Research

Population genetics and biodiversity group main research areas:

1. DNA barcoding and its applications: methodological development and production of DNA barcodes and biodiversity analyses via DNA metabarcoding 

We are conducting methodological development and production of DNA barcodes for Finnish plant taxa. The project involves national and international collaboration (Finnish Barcode of Life (FinBOL) and International Barcode of Life (iBOL) consortia). The main goals are to provide DNA barcodes as a taxonomical key and to create, collaboratively within FinBOL, a national barcode library for all multicellular species occurring in Finland (see http://www.finbol.org). Practical applications include a) using DNA barcodes to detect indoor fungal composition, b) biodiversity analyses via DNA metabarcoding and c) testing the content of food products using DNA barcodes.

2. Crop wild relatives and their potential for plant breeding

Crop wild relatives (CWR) are wild species closely related crops or their ancestors. Many of them possess useful traits, such as pest and disease resistance and ability to withstand drought, salinity or extreme temperatures. Plant breeders can used them to add needed variation to crops. However, many CWR species are themselves threatened. Besides conservation planning activities, an example of our CWR work is the characterization of the genetic resources of sea buckthorn (Hippophae rhamnoides).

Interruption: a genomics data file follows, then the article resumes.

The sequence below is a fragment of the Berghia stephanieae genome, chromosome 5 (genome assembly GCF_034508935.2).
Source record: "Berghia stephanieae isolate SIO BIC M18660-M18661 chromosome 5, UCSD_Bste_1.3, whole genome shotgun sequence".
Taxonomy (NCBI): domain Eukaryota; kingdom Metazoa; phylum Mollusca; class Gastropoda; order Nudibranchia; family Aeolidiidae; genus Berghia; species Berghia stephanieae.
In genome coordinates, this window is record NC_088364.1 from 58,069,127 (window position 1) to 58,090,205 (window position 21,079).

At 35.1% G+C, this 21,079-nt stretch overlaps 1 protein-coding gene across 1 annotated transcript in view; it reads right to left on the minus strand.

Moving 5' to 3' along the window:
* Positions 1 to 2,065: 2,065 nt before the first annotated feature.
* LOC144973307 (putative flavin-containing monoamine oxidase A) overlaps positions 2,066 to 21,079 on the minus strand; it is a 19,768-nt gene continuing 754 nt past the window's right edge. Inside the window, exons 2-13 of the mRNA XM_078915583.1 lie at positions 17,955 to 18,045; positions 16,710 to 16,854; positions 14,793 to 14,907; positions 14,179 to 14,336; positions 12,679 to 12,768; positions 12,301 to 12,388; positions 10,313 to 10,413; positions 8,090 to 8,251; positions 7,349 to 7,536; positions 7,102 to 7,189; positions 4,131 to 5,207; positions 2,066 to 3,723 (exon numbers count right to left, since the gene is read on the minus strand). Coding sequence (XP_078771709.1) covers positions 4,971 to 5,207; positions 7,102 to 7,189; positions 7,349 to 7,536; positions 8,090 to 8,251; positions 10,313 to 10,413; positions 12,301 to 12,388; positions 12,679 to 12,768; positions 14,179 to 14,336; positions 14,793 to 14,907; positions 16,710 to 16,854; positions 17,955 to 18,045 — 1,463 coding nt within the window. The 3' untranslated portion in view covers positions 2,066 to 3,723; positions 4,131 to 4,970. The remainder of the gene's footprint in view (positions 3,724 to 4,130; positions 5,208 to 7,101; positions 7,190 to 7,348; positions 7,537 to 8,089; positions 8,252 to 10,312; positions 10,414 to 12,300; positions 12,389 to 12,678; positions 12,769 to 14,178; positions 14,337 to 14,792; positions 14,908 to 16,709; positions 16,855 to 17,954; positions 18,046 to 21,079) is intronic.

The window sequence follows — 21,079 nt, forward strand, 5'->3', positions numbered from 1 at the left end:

3. Genotypic identification, relationships and dispersal routes of ornamental plants, including invasive ones

We are using different DNA marker techniques and sequencing to reveal precise identities of the genotypes of the popular ornamental plant, common lilac (Syringa vulgaris) and the widely spread invasive garden escapee Himalayan balsam (Impatiens glandulifera), and to discover their genetic relationships and dispersal routes. We have collected a large set of international material for these analyses.

4. Conservation genetics of the endangered palm Medemia argun from the Nubian Desert.

We investigate the occurrence, characteristics and use of the Nubian desert palm, Medemia argun, the emphasis being on genetic profiling, on the evaluation of genetic variation and on the planning of conservation actions. Very little is known about the species’ population size, exact locations and distribution in Sudan and in parts of Egypt. Once it was believed to be extinct, but now it is classified as a critically endangered species.

5. Forest tree ecophysiology and genomics

We work on a set of projects based on long-lasting collaboration with researchers from the Chinese Academy of Sciences and Hangzhou Normal University with large-scale experimental work taking place in China. Research has targeted a range of questions on several tree species, such as responses to climate change and adaptation mechanisms, with implications for forest management. The research also involves work on the restoration of degraded forest lands and biodiversity conservation.